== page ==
I got down to the last few chapters and was so drawn into the story that I didn’t want to keep reading because I didn’t want it to be over. But I wanted to know what happened to the characters so badly I couldn’t help myself. So you can imagine my sense of disappointment when I reached the end – and didn’t get my answers! I’m aware that this is quite a large series, however, so I’m assuming that it’s intended to continue in the next book. It had better, or I’ll consider this to be a terrible ending. Definitely get the impression this isn’t meant to be read as a stand-alone novel. I’ll report back on whether the next book resolves or continues any of these plot lines. END SPOILER

In summary, I think this is a magical cast of characters, many of whom I came to absolutely adore by the end of the book. I want more of them. And I want to know what happens to the plotlines in the following books. So you can bet your ass I’ll be moving on to the next in the series as soon as I can get my eager little paws on it! If you’re a fan of San Fran, the ’70s free love lifestyle it embodies or just enjoy reading books that are heavy on loveable characters, this is the book for you.

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Book Title: Tales of the City: A Novel
Author: Armistead Maupin
Edition: Paperback
Published by: HarperPerennial
Released: 2007 (Re-issue, original by Chronicle in 1978)
Genre: Fiction, San Francisco, 1970s
Pages: 371
Date Read: August 31-September 5, 2013
Rating: 7/10

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5 thoughts on “TALES OF THE CITY: A NOVEL – Armistead Maupin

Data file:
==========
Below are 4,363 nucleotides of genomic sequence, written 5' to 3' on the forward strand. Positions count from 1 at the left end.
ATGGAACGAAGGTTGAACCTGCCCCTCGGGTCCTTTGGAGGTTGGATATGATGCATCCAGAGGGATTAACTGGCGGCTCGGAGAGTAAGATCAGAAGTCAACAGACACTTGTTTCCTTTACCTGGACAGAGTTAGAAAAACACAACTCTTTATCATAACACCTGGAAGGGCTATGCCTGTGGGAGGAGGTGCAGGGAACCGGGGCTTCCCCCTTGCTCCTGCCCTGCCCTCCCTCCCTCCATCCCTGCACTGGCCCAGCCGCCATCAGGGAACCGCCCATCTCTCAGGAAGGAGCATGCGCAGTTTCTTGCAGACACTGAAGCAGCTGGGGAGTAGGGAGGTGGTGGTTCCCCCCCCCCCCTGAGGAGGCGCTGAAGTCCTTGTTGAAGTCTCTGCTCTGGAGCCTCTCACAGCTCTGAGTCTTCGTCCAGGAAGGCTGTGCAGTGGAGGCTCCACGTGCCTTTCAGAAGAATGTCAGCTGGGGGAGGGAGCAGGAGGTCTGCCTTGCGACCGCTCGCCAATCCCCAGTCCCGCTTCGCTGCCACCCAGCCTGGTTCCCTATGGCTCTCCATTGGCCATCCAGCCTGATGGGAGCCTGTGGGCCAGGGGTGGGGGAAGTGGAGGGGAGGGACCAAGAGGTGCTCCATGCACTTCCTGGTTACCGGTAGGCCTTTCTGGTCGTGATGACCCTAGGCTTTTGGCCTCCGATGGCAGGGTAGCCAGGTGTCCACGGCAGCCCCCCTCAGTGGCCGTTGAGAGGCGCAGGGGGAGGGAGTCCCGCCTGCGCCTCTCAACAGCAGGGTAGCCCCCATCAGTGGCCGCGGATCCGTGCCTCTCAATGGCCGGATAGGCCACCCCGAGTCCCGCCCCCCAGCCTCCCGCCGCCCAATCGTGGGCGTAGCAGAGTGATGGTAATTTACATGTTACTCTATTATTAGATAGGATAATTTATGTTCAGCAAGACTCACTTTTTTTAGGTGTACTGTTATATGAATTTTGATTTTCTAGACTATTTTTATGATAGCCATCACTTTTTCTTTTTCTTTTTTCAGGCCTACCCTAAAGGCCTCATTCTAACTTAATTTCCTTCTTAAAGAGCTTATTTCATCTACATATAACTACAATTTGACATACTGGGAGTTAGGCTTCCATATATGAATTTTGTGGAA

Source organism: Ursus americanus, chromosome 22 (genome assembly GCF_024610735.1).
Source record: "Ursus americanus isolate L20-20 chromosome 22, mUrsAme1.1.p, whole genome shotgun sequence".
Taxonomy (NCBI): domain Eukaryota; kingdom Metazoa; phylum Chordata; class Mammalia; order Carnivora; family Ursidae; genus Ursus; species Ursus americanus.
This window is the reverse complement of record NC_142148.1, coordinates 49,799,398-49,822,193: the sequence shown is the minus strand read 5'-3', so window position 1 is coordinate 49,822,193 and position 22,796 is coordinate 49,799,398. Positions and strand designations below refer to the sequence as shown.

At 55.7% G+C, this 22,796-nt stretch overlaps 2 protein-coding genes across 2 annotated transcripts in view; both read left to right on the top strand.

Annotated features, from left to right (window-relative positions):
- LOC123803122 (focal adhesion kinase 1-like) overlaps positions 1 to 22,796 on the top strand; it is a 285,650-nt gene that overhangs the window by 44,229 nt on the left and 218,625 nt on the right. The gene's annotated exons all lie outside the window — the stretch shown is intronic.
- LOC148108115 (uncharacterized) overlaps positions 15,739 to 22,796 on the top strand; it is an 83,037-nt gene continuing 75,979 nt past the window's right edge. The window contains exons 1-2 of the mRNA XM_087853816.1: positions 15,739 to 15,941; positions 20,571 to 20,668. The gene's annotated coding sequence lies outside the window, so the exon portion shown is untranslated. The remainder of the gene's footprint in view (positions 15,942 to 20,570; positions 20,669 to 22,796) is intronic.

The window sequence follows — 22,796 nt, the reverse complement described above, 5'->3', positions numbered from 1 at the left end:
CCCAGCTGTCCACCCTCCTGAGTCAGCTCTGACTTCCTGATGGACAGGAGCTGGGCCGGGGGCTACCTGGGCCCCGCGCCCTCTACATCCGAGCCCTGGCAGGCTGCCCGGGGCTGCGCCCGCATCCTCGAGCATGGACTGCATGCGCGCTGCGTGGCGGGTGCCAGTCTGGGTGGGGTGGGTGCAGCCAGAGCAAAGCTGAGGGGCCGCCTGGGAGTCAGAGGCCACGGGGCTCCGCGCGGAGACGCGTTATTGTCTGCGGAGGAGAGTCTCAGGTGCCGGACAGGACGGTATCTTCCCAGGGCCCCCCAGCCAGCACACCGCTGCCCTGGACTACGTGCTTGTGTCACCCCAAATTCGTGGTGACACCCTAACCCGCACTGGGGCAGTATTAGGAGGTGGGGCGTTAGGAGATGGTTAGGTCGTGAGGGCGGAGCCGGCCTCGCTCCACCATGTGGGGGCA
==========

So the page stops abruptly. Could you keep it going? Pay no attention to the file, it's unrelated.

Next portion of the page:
1. Pingback: TOP TEN TUESDAY | BOOKS THAT CELEBRATE DIVERSITY AND DIVERSE CHARACTERS | RAIN CITY READS

  2. M.

    I got them all separately, I have to admit, because I liked this series of covers! I plan to read the three Tales of the City books and all the others about the same characters (Sure of You, Babycakes, Significant Others, Michael Tolliver Lives, Mary Ann in Autumn…. etc.). I'm on More Tales now, and just eating it up! You're right about these being easy to read! 🙂

  3. M.

    I got them all separately, I have to admit, because I liked this series of covers! I plan to read the three Tales of the City books and all the others about the same characters (Sure of You, Babycakes, Significant Others, Michael Tolliver Lives, Mary Ann in Autumn…. etc.). I'm on More Tales now, and just eating it up! You're right about these being easy to read! 🙂

  4. Teri Ahlm

    I read “28 Barbary Lane – The Tales of the City Omnibus”… All 750+ pages! I think it's all 3 of the books in 1. Anyhow, it's one of my favorites ever! Like you, it's the characters that I was most drawn to. Love it!

  5. Teri Ahlm

    I read “28 Barbary Lane – The Tales of the City Omnibus”… All 750+ pages! I think it's all 3 of the books in 1. Anyhow, it's one of my favorites ever! Like you, it's the characters that I was most drawn to. Love it!